Don’t worry, the next batch does have a comedy in it.

Wednesday, July 18, 2007

32 Films I Take With Me (30-26)

30. Instinct (1999)
The five movies I’m about to reveal from the 32 Films I Take With Me may all seem unlikely choices for various reasons. This one is a forgotten picture which I think very few people saw, despite the presence of Anthony Hopkins and Cuba Gooding, Jr, not to mention Donald Sutherland. But something about it really grabbed me. Granted, this story was a bit recycled. Another prison saga. But what I loved was the dialogue between Hopkins and Gooding which tackled such things as the concept of freedom and human dominion of the earth. I have often shown clips from this film in public presentations to drive home powerful points. So I would be remiss if I didn’t admit that I do take this one with me.

29. Planes, Trains, and Automobiles (1987)

It would be pretentious to share this list and ignore comedies. How can I pretend they have not impacted me? I've seen this one hundreds of times with my family it seems, and it may be one of our greatest bonds actually. It gave us many inside jokes and provided much of the comedic lingo for the supper table and beyond. Furthermore, it managed what comedies normally don’t—it had a well-told and touching story. It was subtle rather than preachy, but it drove home that juxtaposition of the classes in a human way that I have always carried with me. Imagine if every homeless person got paired up with a high-flying executive for one crazy road trip. I’m not sure what would be better about that: the comedic value or what it might change about our society. Anyway, for me this film is legendary.

28. The Sound of Music (1965)

Another family classic. I’d be lying if I didn’t put this on my list. It was one of the first movies I remember being allowed to stay up late for, and usually around Christmas time, so the nostalgia is priceless. And it is a great film, no doubt about it. I think it introduced me early on to the concept of righteous civic disobedience, which likely prepared me somewhat for what some of my family would do when I was in grade 8. I must confess that growing up I would have denied loving this movie, but once I was a bit more secure in my "manhood", or whatever, I freely admitted it as one of my all time favs. I hate musicals, generally, but love every song in this one. Maybe it even gave me a love of music, I don’t know. The guys ended up singing one of the songs from this soundtrack at my wedding reception (as a joke). Made 10 years before I was born, the Sound of Music is a part of me in many ways.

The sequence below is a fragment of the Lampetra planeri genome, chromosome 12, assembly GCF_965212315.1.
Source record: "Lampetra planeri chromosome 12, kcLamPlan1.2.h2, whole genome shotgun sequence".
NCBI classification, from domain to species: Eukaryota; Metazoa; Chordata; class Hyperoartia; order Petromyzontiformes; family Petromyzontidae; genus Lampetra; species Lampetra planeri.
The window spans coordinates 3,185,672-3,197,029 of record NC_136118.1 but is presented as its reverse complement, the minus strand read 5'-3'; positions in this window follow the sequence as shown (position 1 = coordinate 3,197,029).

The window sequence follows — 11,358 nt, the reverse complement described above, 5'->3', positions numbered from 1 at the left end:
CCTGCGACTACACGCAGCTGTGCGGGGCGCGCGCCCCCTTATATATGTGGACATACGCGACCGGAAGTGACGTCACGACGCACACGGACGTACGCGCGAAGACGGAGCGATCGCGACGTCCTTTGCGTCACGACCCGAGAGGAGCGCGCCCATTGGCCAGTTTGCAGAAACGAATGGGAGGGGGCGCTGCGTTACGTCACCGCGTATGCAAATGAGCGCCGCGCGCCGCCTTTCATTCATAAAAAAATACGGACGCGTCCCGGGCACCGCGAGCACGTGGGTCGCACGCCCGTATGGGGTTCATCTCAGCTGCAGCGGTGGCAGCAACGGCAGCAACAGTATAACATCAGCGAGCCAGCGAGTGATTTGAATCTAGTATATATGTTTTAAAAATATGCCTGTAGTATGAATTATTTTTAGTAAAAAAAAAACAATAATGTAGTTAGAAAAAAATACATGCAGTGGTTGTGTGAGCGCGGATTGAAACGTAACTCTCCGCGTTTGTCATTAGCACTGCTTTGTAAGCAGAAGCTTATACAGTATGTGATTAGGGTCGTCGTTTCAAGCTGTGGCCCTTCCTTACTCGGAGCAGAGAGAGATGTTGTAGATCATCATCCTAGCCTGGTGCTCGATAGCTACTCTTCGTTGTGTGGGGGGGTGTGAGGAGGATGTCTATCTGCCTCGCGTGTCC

27. Twelve Angry Men (1957 or 97)

I don’t know. This one has always had a soft spot in my heart. I love how they all want to convict the easy target and get home but one guy gets them to turn around and see the truth. This movie has sort of become the visual narrative in my head that expresses a maxim I try to live by: Choose to assume the best of people, rather than the worst. Sure, you end up looking naive and you get utterly disappointed fairly often, but it is better to be disappointed than perpetually judgmental and pessimistic. I love both versions of this film. The old one is probably the better one, but Jack Lemmon is awesome in the "Tony Danza" version. It has long been a secret dream of mine to be an actor in a stage performance of this story. Maybe when I'm 62.

26. Signs (2002)

This film has always been one of my favorites but wasn’t on my list until today. It was a last minute replacement of "Crash", which I’ve dropped from my list completely. I mean, I loved Crash at the time, but I wondered if it had the staying power to be in the 32. I watched Signs last night and realized that it does and is more deserving. It is an amazing film on so many levels. M Night is truly a genius. But that’s not why it is on my list. The thing that gets me is the Mel Gibson character, Graham Hess, who is totally angry at God. The dialogue he has with his brother midway through the film is priceless. One that maybe only pastors and priests would understand. And then when he yells at God and it proves to be the turning point in his faith—wow. So powerful. And then his brother, played by the wonderful Joaquin Phoenix, challenges him at the end in no uncertain terms to keep the faith—it is just so gripping. I can’t begin to say what that story-line alone means to me. And that is on top of the other amazing storylines in this movie. I should really have it in my top 10. Again, maybe when I'm 62.